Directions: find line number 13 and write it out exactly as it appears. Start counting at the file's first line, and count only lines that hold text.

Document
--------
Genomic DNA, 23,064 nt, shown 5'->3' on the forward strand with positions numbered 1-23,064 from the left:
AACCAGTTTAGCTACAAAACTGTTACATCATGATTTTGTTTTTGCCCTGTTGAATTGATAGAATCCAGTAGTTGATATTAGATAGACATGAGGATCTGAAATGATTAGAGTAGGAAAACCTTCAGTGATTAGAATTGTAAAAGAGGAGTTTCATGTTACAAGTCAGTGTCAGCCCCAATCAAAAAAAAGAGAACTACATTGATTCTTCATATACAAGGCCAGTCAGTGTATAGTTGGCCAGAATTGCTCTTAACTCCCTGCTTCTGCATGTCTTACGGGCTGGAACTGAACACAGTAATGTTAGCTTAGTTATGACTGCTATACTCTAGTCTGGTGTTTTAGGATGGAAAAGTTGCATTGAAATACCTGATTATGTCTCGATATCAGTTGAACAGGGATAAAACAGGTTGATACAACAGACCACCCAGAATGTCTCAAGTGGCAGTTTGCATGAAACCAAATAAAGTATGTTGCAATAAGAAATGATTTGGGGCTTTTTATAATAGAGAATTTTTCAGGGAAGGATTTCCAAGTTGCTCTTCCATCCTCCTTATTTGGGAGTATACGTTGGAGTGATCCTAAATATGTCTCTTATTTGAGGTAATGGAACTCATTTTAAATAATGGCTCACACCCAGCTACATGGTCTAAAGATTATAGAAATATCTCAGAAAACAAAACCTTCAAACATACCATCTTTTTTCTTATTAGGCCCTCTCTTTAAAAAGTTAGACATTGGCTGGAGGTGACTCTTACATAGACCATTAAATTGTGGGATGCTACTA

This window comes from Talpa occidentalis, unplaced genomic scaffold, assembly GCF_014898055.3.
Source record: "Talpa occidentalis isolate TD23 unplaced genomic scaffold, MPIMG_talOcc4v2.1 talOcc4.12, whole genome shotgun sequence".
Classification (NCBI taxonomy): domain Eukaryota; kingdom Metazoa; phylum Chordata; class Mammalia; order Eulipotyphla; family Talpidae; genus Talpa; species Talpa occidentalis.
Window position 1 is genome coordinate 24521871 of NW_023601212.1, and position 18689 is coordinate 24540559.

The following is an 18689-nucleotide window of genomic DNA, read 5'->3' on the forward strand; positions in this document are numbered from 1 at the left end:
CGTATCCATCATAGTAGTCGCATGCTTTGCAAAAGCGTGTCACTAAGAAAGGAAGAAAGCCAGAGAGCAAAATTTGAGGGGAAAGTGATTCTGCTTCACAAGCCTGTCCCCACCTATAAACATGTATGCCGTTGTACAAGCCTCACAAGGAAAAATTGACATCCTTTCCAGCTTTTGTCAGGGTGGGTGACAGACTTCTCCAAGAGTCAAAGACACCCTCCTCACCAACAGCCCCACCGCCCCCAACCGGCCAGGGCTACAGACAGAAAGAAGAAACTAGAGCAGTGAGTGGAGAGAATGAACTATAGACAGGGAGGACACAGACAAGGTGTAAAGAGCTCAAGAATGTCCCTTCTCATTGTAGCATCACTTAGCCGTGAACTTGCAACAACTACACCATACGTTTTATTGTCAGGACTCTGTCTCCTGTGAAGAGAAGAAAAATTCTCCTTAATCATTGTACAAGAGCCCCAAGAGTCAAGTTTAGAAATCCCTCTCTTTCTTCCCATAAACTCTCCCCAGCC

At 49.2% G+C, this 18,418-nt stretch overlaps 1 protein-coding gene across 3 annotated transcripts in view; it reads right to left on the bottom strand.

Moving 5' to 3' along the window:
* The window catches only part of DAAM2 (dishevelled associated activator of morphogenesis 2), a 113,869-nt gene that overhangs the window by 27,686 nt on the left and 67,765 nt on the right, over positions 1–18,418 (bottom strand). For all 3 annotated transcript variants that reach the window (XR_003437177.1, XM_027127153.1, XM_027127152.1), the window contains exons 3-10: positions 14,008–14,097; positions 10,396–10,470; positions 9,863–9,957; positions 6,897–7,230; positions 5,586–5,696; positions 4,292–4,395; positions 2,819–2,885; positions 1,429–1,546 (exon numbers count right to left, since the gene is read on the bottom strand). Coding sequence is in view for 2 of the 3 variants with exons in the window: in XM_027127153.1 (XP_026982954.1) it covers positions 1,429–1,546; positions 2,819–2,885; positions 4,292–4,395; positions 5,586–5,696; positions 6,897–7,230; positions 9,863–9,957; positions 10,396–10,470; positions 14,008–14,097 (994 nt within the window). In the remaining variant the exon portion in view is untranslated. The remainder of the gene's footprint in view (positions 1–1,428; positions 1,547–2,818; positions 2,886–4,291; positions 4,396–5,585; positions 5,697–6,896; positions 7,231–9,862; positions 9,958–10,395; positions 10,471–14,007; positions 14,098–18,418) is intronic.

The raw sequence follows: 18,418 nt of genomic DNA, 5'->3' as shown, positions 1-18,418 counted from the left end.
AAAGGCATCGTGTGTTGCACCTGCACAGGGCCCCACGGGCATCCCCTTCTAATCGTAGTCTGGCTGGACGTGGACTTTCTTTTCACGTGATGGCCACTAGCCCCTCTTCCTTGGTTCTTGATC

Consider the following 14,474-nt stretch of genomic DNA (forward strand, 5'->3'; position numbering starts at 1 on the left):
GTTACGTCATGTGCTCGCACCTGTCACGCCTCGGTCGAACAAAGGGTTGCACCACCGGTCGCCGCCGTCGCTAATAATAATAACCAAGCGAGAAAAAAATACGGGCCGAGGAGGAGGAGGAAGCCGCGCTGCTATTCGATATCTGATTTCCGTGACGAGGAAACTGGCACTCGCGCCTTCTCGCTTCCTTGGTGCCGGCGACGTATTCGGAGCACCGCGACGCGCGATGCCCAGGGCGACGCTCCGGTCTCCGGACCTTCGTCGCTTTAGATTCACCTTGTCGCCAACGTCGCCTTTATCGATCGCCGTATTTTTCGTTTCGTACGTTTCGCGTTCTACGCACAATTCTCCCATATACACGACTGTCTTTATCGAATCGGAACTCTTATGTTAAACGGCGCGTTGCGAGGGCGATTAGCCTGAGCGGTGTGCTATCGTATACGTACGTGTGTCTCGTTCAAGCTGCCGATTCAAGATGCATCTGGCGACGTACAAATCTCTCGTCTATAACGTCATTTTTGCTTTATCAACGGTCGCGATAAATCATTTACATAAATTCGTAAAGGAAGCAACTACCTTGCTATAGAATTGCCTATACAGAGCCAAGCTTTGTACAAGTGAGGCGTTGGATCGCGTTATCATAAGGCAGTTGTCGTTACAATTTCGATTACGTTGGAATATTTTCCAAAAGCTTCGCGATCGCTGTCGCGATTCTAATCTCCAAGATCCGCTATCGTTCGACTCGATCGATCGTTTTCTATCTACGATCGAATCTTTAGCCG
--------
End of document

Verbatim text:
AAAGGCATCGTGTGTTGCACCTGCACAGGGCCCCACGGGCATCCCCTTCTAATCGTAGTCTGGCTGGACGTGGACTTTCTTTTCACGTGATGGCCACTAGCCCCTCTTCCTTGGTTCTTGATC